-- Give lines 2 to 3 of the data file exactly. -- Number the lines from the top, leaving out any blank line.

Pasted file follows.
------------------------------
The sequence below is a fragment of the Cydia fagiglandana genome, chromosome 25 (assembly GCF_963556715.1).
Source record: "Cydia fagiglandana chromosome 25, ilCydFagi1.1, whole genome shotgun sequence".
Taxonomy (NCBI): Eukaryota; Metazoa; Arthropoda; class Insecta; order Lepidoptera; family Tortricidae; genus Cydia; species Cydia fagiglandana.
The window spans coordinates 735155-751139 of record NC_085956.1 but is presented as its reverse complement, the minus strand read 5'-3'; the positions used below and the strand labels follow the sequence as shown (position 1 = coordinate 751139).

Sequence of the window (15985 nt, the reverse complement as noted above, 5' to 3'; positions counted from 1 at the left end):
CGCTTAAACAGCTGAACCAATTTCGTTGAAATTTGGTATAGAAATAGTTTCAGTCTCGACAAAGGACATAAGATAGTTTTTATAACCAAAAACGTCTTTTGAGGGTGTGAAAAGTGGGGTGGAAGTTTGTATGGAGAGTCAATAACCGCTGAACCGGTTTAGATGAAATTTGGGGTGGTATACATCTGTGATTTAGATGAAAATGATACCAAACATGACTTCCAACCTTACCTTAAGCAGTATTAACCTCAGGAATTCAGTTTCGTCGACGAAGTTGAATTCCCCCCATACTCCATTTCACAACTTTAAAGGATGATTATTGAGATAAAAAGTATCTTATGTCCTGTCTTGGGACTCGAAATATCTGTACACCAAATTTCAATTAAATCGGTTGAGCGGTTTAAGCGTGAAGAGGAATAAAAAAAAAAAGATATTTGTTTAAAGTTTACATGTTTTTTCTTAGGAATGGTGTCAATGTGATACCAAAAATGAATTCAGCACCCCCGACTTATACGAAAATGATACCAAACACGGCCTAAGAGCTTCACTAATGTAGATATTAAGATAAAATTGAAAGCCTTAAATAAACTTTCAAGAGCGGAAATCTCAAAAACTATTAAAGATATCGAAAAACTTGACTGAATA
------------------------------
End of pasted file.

Source record: "Cydia fagiglandana chromosome 25, ilCydFagi1.1, whole genome shotgun sequence".
Taxonomy (NCBI): Eukaryota; Metazoa; Arthropoda; class Insecta; order Lepidoptera; family Tortricidae; genus Cydia; species Cydia fagiglandana.